Mass production of brick making in Britain was fired up by the industrial revolution. Manufactured bricks and tiles supplied demand for the construction of industrial and civic buildings, railway networks, sanitation systems and new housing.
Hundreds of brickworks were once scattered across Northumberland, County Durham and Tyne & Wear. Businesses varied in size and scale and were commonly associated with the coal industry. Brickworks and coal mining formed a necessary and reciprocal relationship - clay was extracted from pits, kilns were fired with coal and the resulting bricks were used to build pit shafts, collieries and domestic buildings. All out mass production hit its peak during the final two decades of the nineteenth century, before tailing into decline due to falling demand and the introduction of new materials and methods of construction.
The individual bricks started life standardised in size and shape as functional products. Now redundant, at some point they’ve been discarded and disposed of into the region’s rivers, coastal dumps or directly into the sea before being collected along the North East coastline. Over time and given varied material composition, utilisation and exposure to the elements, they survive as broken and eroded artefacts. Many of the manufactured bricks were originally stamped with a maker’s name or mark, which provides some identification, others are so eroded they reveal no history, no discernable sharp edges and are almost sculptural in their aesthetic.
While the subject of this work is essentially prosaic, it reflects upon the wider social, economic and industrial transitions which have impacted the region. These bricks once belonged to and formed part of the industrial landscape of the North East, a landscape and way of life that has all but disappeared.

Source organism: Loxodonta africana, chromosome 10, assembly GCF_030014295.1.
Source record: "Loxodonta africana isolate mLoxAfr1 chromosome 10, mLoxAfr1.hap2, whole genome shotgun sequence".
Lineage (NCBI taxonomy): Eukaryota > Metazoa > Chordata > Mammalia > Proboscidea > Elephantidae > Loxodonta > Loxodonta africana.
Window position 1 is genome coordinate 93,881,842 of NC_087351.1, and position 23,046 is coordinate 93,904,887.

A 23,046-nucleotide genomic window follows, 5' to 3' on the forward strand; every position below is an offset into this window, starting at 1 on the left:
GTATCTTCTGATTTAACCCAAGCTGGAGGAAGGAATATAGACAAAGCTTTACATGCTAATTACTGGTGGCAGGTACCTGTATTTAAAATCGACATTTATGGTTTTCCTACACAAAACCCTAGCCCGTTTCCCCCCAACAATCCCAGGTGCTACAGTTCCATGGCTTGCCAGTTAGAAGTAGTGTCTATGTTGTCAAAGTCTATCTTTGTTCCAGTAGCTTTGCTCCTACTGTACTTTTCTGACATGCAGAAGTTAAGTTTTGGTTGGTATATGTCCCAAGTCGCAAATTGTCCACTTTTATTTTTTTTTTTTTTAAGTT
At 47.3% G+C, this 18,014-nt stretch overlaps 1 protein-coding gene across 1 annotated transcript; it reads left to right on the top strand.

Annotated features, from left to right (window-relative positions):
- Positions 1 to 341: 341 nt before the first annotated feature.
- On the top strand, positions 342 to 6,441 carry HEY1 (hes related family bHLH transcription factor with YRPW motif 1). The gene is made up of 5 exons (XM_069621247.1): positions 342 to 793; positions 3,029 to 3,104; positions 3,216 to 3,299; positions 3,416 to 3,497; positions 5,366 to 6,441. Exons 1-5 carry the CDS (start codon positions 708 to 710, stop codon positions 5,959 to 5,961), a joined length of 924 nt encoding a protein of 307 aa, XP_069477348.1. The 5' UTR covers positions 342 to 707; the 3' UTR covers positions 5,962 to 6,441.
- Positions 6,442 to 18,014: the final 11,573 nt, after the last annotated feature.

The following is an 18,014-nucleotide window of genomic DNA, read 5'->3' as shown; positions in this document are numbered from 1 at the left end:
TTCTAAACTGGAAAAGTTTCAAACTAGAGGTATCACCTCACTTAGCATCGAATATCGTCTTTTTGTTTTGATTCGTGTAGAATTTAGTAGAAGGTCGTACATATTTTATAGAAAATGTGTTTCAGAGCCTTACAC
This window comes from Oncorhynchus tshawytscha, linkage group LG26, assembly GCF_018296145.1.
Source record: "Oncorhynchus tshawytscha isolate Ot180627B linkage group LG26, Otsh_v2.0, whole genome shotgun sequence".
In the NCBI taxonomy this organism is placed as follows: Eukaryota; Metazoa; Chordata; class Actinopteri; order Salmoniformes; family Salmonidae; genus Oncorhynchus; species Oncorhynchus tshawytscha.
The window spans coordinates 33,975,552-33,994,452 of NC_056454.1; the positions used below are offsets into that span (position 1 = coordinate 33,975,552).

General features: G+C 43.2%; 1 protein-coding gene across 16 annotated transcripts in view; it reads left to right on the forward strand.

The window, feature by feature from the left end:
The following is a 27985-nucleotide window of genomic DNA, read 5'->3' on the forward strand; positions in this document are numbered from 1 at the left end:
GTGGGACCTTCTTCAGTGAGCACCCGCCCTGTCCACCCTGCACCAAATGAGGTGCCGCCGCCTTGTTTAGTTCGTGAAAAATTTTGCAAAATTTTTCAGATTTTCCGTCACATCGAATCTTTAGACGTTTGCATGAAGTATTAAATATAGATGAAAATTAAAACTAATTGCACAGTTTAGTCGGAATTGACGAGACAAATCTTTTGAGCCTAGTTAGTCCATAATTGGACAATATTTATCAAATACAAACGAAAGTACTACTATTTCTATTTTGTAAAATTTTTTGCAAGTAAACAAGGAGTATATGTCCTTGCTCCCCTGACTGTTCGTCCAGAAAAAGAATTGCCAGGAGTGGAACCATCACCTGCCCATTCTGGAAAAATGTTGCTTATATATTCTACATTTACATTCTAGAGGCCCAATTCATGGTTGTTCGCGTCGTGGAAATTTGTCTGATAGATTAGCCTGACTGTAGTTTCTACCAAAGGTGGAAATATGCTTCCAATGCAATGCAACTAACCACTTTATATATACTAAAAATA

Gum Bichromate Prints
The technique is non-silver and renowned for its archival quality. A mixture of gum arabic, bichromate and water colour pigment is applied to water colour paper and left to dry. The coated paper and an enlarged negative are contacted and exposed to ultra violet light, processed in a tray of water which produces a weak photographic image. When dry, the process can and should be repeated to utilize colour, intensify the contrast and depth of print. The paper and pigments give the image a painterly quality and the final print is unique as its almost impossible to produce identical results.
The SHED is part of the Whistle Art Stop in Haltwhistle and is an exhibition and project space dedicated to showcasing the work of new and emerging artists from across the North East of England.
Find us in the centre of Haltwhistle, Northumberland NE49 0AX opposite Barclays Bank where we have free parking available. Click here for map.
Twhistle CIC t/a Whistle Art Stop- a community interest company registered in England no. 07769196.